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Thursday, September 29, 2011

Jagjit Singh

Jagjit Singh  (born February 8, 1941) is a prominent Indian Ghazal singer, composer, music director, activist and entrepreneur. Popularly known as "The Ghazal King" he gained acclaim together with his wife, another renowned Indian Ghazal singer Chitra Singh, in the 1970s and 1980s, as the first ever successful duo act (husband-wife) in the history of recorded Indian music. Together, they are considered to be the pioneers of modern Ghazal singing and regarded as most successful recording artistes outside the realm of Indian film music. He has sung in Punjabi, Hindi, Urdu, Bengali, Gujarati, Sindhi and Nepali languages. He was awarded India's third highest civilian honour, the Padma Bhushan, in 2003.
Widely credited for the revival and popularity of Ghazal, an Indian classical art form, through his music in landmark films such as Prem Geet (1981), Arth and Saath Saath (1982), and TV serials Mirza Ghalib (1988) and Kahkashan (1991), Jagjit Singh is considered to be the most successful ghazal singer and composer of all time, in terms of both critical acclaim and commercial success. With a career spanning over five decades and a repertoire comprising 80 albums the range and breadth of his work has been regarded as genre-defining. He is the only composer and singer to have composed and recorded songs written by Prime Minister - Atal Behari Vajpayee, also a critically acclaimed poet - in two albums, Nayi Disha (1999) and Samvedna (2002). India's current Prime Minister Manmohan Singh and his wife Gursharan Kaur are known to be his avid admirers.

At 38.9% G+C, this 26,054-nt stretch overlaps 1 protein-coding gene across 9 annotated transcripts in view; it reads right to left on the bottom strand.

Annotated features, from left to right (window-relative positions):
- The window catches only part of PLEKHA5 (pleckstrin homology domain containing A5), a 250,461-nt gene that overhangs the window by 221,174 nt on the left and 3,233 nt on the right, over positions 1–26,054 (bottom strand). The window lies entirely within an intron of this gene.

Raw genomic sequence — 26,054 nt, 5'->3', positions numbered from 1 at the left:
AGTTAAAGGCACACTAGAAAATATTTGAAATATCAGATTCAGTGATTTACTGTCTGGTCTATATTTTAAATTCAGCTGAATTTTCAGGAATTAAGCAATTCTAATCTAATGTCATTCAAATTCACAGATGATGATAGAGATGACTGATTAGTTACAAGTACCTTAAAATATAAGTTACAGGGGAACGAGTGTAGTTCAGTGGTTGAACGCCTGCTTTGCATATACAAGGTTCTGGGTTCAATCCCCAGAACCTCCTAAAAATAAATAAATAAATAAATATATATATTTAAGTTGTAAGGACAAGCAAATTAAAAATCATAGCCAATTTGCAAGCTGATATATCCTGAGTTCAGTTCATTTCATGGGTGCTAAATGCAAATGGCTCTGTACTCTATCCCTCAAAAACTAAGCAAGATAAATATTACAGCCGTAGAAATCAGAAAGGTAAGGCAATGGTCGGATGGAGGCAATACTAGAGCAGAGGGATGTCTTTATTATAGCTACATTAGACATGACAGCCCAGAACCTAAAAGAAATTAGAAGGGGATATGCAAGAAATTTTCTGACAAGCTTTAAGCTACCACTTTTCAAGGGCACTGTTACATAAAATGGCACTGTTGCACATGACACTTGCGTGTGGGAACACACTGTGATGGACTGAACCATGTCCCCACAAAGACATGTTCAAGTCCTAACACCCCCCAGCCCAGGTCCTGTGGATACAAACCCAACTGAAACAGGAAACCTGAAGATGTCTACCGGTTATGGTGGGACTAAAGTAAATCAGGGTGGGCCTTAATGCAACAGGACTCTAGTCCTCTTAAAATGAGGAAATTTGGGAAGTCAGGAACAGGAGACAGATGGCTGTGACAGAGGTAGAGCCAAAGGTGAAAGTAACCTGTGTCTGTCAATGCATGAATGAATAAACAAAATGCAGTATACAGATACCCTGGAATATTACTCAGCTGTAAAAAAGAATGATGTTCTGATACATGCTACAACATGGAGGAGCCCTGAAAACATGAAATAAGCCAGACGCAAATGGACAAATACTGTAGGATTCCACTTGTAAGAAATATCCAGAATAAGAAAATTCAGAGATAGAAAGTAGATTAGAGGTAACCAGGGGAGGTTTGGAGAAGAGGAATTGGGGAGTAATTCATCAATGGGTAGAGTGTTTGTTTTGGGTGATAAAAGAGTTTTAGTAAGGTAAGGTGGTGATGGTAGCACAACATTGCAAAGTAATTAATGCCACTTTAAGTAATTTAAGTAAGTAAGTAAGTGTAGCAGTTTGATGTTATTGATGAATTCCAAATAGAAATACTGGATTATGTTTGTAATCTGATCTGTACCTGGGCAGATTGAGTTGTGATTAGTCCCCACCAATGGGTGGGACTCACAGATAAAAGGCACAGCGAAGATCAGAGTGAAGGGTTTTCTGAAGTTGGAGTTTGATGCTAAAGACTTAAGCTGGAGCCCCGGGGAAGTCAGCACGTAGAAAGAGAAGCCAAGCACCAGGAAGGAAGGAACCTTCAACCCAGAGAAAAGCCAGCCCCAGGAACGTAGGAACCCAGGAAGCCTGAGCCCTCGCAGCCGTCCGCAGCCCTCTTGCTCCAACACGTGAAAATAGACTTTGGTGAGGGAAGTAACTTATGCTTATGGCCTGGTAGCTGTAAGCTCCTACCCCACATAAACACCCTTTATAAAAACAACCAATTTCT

On May 10, 2007, in a milestone joint session held in the historic Central Hall of India's Parliament (Sansad Bhawan), Jagjit Singh rendered the last Moghul Emperor, Bahadur Shah Zafar's famous ghazal "Lagta nahin hai dil mera" to commemorate the 150th anniversary of India's First War of Independence (1857). President A P J Abdul Kalam, Prime Minister Manmohan Singh, Vice-President Bhairon Singh Shekhawat, Lok Sabha Speaker Somnath Chatterjee, Congress President Sonia Gandhi and dignitaries including former Prime Ministers, Members of Parliament, Foreign Ambassadors and High Commissioners were in attendance.
Jagjit Singh is the first Indian composer, and together with his wife Chitra Singh the first recording artist in the history of Indian music to use digital multi-track recording for their (India's first digitally recorded) album, Beyond Time (1987). He is regarded as one of India's most influential artistes. Together with sitar legend Ravi Shankar and other leading figures of Indian classical music and literature, Singh has voiced his concerns over politicisation of arts and culture in India and lack of support experienced by the practitioners of India's traditional art forms, particularly folk artists and musicians. He has lent active support to several philanthropic endeavors such as the library at St. Mary's School, Mumbai, Bombay Hospital, CRY, Save the Children and ALMA.